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October is Cyber Security Awareness Month


Cyber Security Awareness Month is an internationally recognized campaign held each October to inform the public of the importance of cyber security. This campaign is focused on helping all Canadians be more secure online, by being informed and knowing the simple steps to take to protect themselves, their families, their workplace and their devices. The month is divided by themes which highlight different aspects of cyber security.

 

Themes

Week 1: October 1-7, 2018
Our internet; our cyber security

How Cyber Safe Are You In The Digital Age?

Canadians spend an average of six hours a day online.

What Devices Do Canadians Use To Access The Internet?

  • 94% use a laptop or desktop computer
  • 74% use smartphones
  • 58% use tablets
  • 25% use smart TVs
  • 25% use gaming systems

Canadians protect their computers from online threats, but only 50% know of the risks to their other devices.

You Can Protect All Your Devices From Cyber Threats Using:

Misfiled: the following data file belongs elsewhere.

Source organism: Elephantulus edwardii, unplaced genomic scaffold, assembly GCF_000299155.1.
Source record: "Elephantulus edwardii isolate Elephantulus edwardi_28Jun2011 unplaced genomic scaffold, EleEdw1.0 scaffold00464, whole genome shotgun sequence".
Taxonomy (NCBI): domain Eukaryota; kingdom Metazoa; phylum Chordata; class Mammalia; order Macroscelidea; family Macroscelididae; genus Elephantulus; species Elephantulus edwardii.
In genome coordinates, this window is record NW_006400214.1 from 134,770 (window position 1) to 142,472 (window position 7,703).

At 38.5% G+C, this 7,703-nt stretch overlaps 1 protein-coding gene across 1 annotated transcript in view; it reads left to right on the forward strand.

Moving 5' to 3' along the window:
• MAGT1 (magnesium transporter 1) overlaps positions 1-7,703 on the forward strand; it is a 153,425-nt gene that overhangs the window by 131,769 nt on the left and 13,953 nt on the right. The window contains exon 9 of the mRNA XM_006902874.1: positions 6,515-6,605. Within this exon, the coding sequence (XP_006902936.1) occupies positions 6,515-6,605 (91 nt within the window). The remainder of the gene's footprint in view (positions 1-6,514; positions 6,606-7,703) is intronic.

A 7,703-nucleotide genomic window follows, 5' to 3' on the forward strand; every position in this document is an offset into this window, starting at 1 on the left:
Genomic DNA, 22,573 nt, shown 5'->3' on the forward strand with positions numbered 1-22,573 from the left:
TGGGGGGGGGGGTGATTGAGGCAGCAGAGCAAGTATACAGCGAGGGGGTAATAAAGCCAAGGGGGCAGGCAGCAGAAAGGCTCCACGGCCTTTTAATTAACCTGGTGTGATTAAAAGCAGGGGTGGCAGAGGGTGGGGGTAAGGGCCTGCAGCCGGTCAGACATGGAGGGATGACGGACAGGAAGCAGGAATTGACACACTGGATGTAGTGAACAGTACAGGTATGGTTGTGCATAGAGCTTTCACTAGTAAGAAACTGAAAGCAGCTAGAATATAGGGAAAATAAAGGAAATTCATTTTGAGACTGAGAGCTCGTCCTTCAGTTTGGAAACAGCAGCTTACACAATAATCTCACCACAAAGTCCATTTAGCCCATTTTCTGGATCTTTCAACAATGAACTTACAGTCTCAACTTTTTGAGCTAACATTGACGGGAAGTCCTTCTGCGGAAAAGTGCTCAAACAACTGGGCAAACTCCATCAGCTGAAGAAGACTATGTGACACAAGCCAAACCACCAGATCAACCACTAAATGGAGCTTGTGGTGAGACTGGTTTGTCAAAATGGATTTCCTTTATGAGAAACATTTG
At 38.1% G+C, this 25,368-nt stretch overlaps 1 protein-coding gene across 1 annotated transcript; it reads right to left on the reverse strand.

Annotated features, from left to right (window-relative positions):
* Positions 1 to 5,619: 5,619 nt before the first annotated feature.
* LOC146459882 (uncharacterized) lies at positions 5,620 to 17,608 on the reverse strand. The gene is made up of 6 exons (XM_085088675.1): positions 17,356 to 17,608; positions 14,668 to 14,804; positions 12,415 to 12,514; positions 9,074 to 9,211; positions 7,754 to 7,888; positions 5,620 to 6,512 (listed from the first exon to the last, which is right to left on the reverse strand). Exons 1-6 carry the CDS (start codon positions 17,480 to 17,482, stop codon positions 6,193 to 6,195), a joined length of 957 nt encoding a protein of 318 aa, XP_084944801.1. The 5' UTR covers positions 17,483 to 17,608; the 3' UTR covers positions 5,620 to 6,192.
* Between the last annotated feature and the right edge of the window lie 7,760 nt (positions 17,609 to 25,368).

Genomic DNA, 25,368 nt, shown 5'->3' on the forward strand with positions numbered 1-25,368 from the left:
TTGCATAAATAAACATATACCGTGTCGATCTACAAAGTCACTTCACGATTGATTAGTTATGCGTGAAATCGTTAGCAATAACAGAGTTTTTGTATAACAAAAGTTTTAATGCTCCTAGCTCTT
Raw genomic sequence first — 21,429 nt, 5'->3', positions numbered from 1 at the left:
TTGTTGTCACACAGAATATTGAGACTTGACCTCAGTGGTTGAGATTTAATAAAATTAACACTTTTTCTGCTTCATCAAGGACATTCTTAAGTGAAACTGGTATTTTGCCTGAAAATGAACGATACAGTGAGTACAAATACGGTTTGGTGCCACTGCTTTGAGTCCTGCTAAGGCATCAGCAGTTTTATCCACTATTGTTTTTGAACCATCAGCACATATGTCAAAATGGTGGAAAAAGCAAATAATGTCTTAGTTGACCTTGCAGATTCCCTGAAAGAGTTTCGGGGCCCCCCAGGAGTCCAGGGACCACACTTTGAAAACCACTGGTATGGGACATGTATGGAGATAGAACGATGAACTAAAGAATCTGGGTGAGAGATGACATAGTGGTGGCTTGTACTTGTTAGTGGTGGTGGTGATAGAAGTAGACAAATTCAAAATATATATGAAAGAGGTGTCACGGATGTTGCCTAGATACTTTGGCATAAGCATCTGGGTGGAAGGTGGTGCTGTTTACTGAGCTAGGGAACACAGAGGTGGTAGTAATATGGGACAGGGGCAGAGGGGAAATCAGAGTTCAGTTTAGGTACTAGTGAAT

• Strong passwords
  • Up-to-date security software
  • Trusted sources to download content

How Do Canadians Stay Connected?

  • 83% use secure home Wi-Fi
  • 41% use cellular provider’s network
  • 32% use public Wi-Fi

If You’re Using Wi-Fi On-The-Go:

  • Use password protected Wi-Fi connections
  • Don’t connect to unknown networks
  • Turn off your Wi-Fi when not in use

What Are Canadians Doing Online?

  • 98% checking email
  • 85% banking online
  • 83% reading news/watching TV
  • 80% using social networks

Protect Yourself:

  • Do not open links or attachments that seem suspicious
  • Never ‘auto-remember’ your passwords or personal info
  • Update your privacy settings
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Week 2: October 8-14, 2018
Buy Secure

The focus of week 2 is "Buy Secure". When we buy information technology products, too often we overlook the cyber security risks posed from their use. For the Canadian public, the focus will be on the importance of buying devices and apps from reputable sources. For governments and businesses, "Buy Secure" means identifying and mitigating the risk posed by the supply chain of information technology within your networks.